• Vegan jerky-of-the-month subscription service: For all your subscriptions or memberships, you need to question the cancelation fee. If you have to pay the full year in order to drop it, don’t do it. But if there’s no fee for canceling the subscription, then drop it like a bad habit on New Year’s Day.
    • Restaurants: Can you still eat without eating out? Yes! Drive past the drive-through and make something at home.
    • A space-dino-themed birthday party at the indoor laser-inflatable-trampoline park: Can you make a big deal of a birthday without spending a big deal? You can! Boxed cake mixes are not expensive, and kids make their own fun. Have some friends over, but don’t go overboard when there isn’t extra money to spend.

You get the idea. Pay your rent. Skip the restaurant. Buy groceries. Skip the fedora. If you lose your job, don’t use up your emergency fund on the nonessentials. Keep life going while you keep looking for work.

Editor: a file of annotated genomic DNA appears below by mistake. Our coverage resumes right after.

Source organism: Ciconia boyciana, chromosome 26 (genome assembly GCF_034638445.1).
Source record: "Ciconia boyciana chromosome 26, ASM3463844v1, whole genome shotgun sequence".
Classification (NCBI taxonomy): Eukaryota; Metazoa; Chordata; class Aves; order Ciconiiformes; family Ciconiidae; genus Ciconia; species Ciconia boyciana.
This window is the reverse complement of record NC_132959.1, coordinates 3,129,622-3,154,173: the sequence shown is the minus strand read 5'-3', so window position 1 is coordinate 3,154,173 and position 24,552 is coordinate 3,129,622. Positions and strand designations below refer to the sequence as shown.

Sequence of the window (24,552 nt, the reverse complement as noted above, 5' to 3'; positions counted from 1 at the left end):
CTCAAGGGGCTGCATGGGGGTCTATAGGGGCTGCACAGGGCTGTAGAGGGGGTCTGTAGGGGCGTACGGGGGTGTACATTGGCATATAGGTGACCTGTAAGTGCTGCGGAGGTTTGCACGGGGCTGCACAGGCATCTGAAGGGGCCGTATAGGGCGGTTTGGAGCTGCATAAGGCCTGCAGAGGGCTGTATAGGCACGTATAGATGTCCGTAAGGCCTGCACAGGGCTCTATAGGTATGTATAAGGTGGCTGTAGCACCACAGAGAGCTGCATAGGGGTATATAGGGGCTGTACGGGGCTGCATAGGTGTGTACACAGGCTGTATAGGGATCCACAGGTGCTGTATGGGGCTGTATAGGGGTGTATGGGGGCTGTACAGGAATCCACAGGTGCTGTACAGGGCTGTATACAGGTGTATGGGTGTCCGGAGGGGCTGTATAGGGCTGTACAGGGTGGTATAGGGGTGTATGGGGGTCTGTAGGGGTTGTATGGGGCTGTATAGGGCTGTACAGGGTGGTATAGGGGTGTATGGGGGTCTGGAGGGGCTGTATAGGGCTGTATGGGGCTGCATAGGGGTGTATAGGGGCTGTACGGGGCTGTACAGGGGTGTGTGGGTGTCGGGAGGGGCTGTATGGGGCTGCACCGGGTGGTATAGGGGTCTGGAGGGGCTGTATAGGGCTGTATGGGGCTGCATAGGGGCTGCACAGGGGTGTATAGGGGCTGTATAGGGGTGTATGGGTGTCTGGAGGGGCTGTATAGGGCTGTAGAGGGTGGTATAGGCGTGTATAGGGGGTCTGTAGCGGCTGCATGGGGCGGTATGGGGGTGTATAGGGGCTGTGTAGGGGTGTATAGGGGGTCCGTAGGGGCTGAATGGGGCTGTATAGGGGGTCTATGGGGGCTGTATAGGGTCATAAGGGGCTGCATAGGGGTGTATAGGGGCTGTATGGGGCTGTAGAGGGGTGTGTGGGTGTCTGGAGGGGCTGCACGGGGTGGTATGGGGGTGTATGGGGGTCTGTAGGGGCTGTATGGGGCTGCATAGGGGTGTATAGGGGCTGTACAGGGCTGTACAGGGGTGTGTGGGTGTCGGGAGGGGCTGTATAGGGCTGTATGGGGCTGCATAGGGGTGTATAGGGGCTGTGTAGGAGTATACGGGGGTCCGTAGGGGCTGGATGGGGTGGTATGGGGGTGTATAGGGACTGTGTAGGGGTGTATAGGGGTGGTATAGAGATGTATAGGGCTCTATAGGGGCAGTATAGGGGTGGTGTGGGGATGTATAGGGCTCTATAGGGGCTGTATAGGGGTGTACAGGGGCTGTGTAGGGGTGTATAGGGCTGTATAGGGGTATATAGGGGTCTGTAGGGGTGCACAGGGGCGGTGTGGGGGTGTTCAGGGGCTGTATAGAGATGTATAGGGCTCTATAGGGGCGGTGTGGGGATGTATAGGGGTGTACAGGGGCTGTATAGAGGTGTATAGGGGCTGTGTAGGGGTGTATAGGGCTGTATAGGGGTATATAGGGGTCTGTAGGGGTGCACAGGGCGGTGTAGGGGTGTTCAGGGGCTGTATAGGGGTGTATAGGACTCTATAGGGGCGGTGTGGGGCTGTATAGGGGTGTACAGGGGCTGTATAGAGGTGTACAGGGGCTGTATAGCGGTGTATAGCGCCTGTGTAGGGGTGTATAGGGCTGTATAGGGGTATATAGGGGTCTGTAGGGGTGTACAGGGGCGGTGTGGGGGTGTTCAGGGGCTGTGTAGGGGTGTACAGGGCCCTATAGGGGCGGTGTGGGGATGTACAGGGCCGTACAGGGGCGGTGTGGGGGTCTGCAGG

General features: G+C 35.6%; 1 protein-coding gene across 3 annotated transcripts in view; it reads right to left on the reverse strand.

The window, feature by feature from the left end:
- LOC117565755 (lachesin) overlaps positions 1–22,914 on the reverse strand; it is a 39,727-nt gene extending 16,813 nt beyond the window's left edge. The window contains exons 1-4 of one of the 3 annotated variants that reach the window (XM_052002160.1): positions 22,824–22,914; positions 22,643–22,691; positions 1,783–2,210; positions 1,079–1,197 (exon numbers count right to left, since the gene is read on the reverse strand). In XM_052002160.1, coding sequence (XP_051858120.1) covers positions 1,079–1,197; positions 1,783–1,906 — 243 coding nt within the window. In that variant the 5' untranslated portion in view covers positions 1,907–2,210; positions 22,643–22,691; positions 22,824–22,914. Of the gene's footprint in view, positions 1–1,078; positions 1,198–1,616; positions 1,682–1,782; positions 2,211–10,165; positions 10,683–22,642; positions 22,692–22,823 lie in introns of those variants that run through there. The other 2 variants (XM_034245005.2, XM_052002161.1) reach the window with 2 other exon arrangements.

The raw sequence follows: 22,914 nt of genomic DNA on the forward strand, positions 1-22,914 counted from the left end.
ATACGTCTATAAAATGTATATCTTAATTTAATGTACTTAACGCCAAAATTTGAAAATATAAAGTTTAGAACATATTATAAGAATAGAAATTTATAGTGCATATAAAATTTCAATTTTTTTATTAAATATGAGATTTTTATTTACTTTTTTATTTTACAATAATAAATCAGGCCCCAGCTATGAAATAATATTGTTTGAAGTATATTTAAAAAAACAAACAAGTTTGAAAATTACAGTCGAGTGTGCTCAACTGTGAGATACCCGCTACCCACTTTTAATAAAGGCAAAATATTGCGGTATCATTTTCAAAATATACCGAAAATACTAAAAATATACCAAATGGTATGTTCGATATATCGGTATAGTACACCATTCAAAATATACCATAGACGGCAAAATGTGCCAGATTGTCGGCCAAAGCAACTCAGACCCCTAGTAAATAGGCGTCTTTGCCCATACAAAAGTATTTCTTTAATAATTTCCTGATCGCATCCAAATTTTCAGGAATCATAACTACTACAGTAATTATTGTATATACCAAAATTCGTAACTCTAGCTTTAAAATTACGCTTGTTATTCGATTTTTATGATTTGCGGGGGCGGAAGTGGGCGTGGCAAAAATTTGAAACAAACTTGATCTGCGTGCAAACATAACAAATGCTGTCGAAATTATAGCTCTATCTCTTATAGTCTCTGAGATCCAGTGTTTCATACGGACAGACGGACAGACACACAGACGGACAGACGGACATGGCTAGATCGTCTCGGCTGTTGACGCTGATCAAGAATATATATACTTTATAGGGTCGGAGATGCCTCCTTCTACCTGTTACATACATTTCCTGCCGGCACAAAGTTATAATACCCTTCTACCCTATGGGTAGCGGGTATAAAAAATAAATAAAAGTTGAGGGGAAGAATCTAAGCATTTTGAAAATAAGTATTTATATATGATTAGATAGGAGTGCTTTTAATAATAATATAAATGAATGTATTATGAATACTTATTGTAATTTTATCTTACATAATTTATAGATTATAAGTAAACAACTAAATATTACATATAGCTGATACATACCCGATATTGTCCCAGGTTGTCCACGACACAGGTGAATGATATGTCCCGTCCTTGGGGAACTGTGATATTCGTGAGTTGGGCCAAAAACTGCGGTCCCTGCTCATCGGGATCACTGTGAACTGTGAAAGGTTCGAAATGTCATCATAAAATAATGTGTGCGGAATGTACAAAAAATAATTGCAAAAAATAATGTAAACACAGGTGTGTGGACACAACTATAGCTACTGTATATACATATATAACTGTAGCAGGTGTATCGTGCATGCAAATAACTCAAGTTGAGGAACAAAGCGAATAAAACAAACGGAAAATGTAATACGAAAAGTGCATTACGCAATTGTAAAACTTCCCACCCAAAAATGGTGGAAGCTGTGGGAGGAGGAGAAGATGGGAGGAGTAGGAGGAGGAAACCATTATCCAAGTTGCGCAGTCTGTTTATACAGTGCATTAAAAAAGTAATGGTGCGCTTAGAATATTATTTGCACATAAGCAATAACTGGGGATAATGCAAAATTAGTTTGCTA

How Do I Get Started?

Before you can start saving, you have to start budgeting. A budget is a money-tracking tool: the plan for what money’s coming in (income) and where it’s going to go each month (expenses). Before you move forward, make sure you have a solid, realistic, livable budget in place. 

Secondly, you have to just say no to new debt. You’re debt-free so stay debt-free. It’s not a moment—it’s a lifestyle.

How Do I Stay Motivated?

While you’re saving over months and even years, your excitement can go right out the window. But don’t let it! You’ve got this. And you aren’t alone. We want to share some quotes from EveryDollar users who are in the middle of this same lengthy, yet rewarding Baby Step. When they need some motivation, these folks think about what lies ahead! Here are some of the goals they want to accomplish once their fully funded emergency fund is in place: